Tuesday, June 9, 2015

Various Artists – Polish Radio Jazz Archives Vol. 22 (2015)

Various Artists

Krzysztof Komeda - piano
Tomasz Stańko - trumpet
Jan Ptaszyn Wróblewski - saxophone
Michał Urbaniak - saxophone
Zbigniew Namysłowski - saxophone
and many others

Polish Radio Jazz Archives Vol. 22

POLSKIE RADIO 1874

By Adam Baruch

This is the twenty-second installment in the series of releases initiated by the Polish Radio, which presents archive Jazz recordings from the radio vaults. Radio recordings are always a fabulous source of remarkable material, and as far as Polish Jazz history is concerned, the Polish Radio, which was a state monopoly for 45 years, recorded over time a plethora of invaluable material, which apart from the albums released by the Polskie Nagrania record company (also a state monopoly), is the only available additional source of Polish Jazz recordings. For many years Polish Radio recorded concerts presented during Poland's most important Jazz venues, including the annual Jazz Jamboree Festival and many other festivals as well.

The ten tracks collected here were recorded during the seventh Jazz Jamboree Festival, which took place between October 24 and 26 1964 in Warsaw. This is the third part of the Jazz Jamboree 1964 recordings. The music was performed by four different ensembles, which are: the Italian Flavio Ambrosetti All Stars (five tracks), led by saxophonist Flavio Ambrosetti with trumpeter Franco Ambrosetti, Swiss pianist George Gruntz, Polish bassist Tadeusz Wójcik and Swiss drummer Pierre Favre and three Polish Jazz ensembles, Krzysztof Komeda Quintet (one track) with trumpeter Tomasz Stańko, saxophonist Michał Urbaniak, bassist Janusz Kozłowski and drummer Czesław Bartkowski, Polish Jazz Quartet (two tracks) led by saxophonist Jan Ptaszyn Wróblewski with pianist Wojciech Karolak, bassist Juliusz Sandecki and drummer Andrzej Dąbrowski and Zbigniew Namysłowski Quartet (two tracks) with pianist Włodzimierz Gulgowski, bassist Tadeusz Wójcik and drummer Czesław Bartkowski.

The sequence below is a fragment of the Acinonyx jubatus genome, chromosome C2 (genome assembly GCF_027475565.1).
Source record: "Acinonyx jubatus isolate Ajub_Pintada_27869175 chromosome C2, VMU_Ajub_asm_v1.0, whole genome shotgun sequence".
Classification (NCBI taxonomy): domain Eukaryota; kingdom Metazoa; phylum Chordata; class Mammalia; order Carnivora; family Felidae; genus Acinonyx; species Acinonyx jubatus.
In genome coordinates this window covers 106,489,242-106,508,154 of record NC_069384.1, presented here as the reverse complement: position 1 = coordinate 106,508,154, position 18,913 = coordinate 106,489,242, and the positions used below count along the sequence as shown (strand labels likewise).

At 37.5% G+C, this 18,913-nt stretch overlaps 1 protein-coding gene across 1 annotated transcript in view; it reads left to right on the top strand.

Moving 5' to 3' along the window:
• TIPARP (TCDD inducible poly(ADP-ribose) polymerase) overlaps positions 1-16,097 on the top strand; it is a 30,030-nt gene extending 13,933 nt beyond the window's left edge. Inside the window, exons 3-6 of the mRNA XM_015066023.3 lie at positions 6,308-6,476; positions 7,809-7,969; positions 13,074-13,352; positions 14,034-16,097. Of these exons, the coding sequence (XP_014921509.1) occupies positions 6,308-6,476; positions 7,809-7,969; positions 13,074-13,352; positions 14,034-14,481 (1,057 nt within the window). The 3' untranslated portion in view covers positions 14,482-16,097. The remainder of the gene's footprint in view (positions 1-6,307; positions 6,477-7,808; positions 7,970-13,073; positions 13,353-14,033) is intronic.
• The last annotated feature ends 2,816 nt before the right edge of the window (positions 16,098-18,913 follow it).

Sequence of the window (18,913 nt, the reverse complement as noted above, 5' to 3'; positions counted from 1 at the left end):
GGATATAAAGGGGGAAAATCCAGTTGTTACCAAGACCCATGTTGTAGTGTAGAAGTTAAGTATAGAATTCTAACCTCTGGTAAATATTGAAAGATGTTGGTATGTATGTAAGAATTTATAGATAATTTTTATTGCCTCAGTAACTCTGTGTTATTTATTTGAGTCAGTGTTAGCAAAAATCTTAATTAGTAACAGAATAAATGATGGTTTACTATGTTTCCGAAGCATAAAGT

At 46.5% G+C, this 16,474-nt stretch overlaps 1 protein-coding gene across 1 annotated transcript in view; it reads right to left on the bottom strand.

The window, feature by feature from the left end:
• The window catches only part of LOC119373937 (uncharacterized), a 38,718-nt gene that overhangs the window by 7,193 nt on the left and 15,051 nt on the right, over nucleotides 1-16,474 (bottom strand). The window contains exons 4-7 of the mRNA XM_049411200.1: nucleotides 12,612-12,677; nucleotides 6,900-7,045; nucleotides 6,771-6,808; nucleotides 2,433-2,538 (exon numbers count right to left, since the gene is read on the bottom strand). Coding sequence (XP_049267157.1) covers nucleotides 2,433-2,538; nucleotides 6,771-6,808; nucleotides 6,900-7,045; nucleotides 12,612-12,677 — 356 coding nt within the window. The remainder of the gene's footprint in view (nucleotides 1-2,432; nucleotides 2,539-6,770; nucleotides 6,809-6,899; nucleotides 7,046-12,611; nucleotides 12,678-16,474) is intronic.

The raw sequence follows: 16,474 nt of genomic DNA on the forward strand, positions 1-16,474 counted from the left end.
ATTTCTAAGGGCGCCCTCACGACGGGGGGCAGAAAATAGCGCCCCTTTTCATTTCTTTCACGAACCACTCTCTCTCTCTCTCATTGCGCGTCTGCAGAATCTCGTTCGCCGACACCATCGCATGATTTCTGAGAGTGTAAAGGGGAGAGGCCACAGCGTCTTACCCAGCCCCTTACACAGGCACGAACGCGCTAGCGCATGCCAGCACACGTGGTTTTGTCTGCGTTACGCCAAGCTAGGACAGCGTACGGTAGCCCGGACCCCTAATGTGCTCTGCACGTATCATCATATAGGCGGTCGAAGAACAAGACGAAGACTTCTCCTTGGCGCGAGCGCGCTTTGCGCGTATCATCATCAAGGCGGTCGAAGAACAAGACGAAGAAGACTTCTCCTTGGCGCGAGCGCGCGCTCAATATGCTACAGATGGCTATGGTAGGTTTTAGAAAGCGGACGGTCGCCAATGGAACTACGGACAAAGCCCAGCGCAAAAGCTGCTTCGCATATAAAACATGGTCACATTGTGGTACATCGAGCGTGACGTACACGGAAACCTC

This is by far the most interesting of the three volumes of the Jazz Jamboree 1964 recordings, as it presents the modern Polish Jazz about to explode into modernism, which will shape its destiny for generations to come. Stanko, Urbaniak, Wroblewski, Bartkowski are still active on the Polish scene, fifty years latter, carrying the fire which was first sparkled around the time these recordings were made. The Ambrosetti set is also interesting, as it allows a glance at two legendary Jazz figures: Gruntz and Favre, at their early days. Most of the music performed on this album is original.

The beautifully restored sound quality is excellent and the warm ambience of the analog recording is a true joy. As usual with this series, which is very reasonably priced, I miss the presence of "in depth" liner notes/booklet, which should convey the circumstances at which this music was recorded and its importance to the development of Jazz in Poland. Nevertheless this is an absolutely essential piece of Jazz history which every Jazz fan will surely consider an absolute must.

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